Those are the sort of things a terrible, terrible cynic might suggest. O'Neill instead suggests that the decision was effectively made by "a few hundred Twitter activists and liberal journalists". Frankly, this is fucking brilliant news! Politicians have long sucked up to Rupert Murdoch in a desperate attempt to get into power, so it'll be a nice change now that they merely have to appease Josie Long, that dude who wrote Father Ted and a couple of earnest Guardian columnists. Keeps things fresh, I think.

O'Neill tosses his clusterbombs of scorn still further, taking out Mumsnet like this:
Justine Roberts of Mumsnet used the term “consumer power” to describe her galvanisation of Yummy Mummies against scummy tabloids.
BOOM! Take that, Mumsnet! How dare you use the term "consumer power" to arrogantly describe consumers using what power they have! You're nothing! Nobody! O'Neill seems to be having his cake and eating it here, simultaneously complaining about the disproportionate power of activists and yet sneering at the same activists for deludedly thinking they're "leading a modern-day peasants’ revolt against evil powerful men".
In truth it is nonsense on stilts, nonsense on a “Freddie Starr ate my hamster” level, to describe the movement against the News of the World as an expression of “people power”. It’s mad even to call it a “movement”. More accurately, it was a tiny cabal of liberal journalists and time-rich, tabloid-hatin’ Twitterers who spearheaded the campaign to get big corporations to withdraw their adverts from the News of the World and to bring this 168-year-old institution to its knees.
O'Neill dcesn't name any of these "liberal journalists", perhaps because he realises how ludicrous it would be when he named a bunch of people half his readers had never heard of. It is of course fair to say that this story started in the Guardian. What's unfair is to imply that no-one else outside of the Guardian and a small gang of actors and comedians on Twitter gave a shit. My parents, Daily Mail readers to the core, were outraged by this. It's been a hot topic of debate on my Salford construction site. Apparently even red-top reading, Page 3-enjoying manual labourers think that spying on the private voicemails of missing 13-year-olds and causing their families even more worry is a bit, well, not on. It's almost like they're people, huh?

The story didn't gain traction because they were hacking into the phones of some small-scale liberal icon like Charlie Brooker or David Mitchell. We had a liberal storm already about this, and the wider public didn't care because it was Sienna "Oh, THAT'S Sienna Miller!" Miller that was being intruded upon. This, this was different. It gained traction because they were targetting regular, non-celebrity people, outside of "the chattering classes". Not just normal people, but vulnerable people, people who'd done nothing except suffer personal tragedies. So people from all across the political spectrum were incensed that the family of Milly Dowler could have learned that her voicemail was hacked and messages deleted by unscrupulous private investigators, paid for by tabloid hacks in pursuit of a gossipy, voyeuristic story. It goes beyond what most people will tolerate, even people who read OK! magazine and love finding out what Kerry Katona's about to be sacked from or what Cheryl Cole has said to Ashley lately.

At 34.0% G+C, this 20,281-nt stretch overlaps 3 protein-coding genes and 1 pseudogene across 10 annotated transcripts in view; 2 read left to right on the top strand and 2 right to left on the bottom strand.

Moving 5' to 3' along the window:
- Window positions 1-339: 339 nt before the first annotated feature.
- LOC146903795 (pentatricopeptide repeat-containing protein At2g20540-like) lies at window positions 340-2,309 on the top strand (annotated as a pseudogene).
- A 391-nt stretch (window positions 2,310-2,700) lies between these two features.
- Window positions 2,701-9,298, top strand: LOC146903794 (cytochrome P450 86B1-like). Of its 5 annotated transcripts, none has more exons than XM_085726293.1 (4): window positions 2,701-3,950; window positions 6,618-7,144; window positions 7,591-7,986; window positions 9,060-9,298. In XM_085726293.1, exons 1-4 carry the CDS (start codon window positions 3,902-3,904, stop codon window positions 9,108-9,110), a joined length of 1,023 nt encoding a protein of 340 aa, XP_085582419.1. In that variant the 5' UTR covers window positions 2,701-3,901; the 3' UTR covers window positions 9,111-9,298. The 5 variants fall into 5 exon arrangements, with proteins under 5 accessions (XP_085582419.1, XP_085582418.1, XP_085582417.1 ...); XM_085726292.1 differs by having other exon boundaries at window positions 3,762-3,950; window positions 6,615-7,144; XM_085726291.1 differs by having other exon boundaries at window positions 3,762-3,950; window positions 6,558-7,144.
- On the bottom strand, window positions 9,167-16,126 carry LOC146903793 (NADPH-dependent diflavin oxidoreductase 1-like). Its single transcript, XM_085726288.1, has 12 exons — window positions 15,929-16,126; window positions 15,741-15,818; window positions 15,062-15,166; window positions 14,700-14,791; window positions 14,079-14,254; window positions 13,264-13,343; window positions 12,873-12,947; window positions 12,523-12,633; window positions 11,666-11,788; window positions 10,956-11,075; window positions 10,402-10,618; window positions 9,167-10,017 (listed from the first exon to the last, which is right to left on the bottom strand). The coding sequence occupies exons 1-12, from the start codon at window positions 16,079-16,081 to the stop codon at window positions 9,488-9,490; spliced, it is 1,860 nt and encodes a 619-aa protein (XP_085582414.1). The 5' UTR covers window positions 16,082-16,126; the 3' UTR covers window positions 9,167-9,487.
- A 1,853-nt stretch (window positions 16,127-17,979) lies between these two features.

So when O'Neill suggests that:
For many of these so-called warriors against wickedness, the hacking scandal was a simply a very useful stick with which they could beat something they’ve always hated: tabloid press, tabloid values.
...perhaps he should look at himself and consider whether he's really as in touch with the ordinary people as he claims. No-one elected Brendan O'Neill either, and yet here he is, telling us what people who would never read his Telegraph blog in a million years think.

The most telling part in all this is that nowhere in his piece does O'Neill attempt even a single caveat apportioning any blame at all to Murdoch, Rebekah Brooks, Andy Coulson, Glenn Mulcaire, or any of the other figures involved in a widespread and systematic campaign of actual criminal activity. No, just like in his previous rant on the subject, his entire focus is aimed at the whistleblowers and campaigners, the "do-gooders" and snotty liberals, rather than those who did what you might call "the actual bad shit".

It's a straightforward abdication of responsibility. Just as the Mail's Melanie Phillips and Beth Hale are today saying "Yeah, but Steve Coogan was a drug-taking philanderer, so I think you'll find he's the real sick man in this so-called society", O'Neill is using the scandal as an excuse to bash the liberals that clearly annoy him. And yet he complains that his enemies are the ones using the scandal to further an agenda.

My favourite part, though, is that it isn't even a secret that many liberals enjoyed watching the News of the World implode. Coogan was quite open on his infamous Newsnight appearance about hating the News Of The World and what it stands for. Many of my cabal of liberal Twitterati were equally delighted. I was, and I'm such a liberal I used two Lee and Herring references in this piece! But while all sides in this debate have their own agendas and politics, the ultimate question is; was what the News Of The World (and other papers) did wrong, and do people have the right to criticise it? If the answer to that question is yes (and it obviously fucking is), then all O'Neill is doing here is flailing around trying to point the finger at anyone and everyone but the actual people responsible. As befits a man who deems "do-gooder" an insult.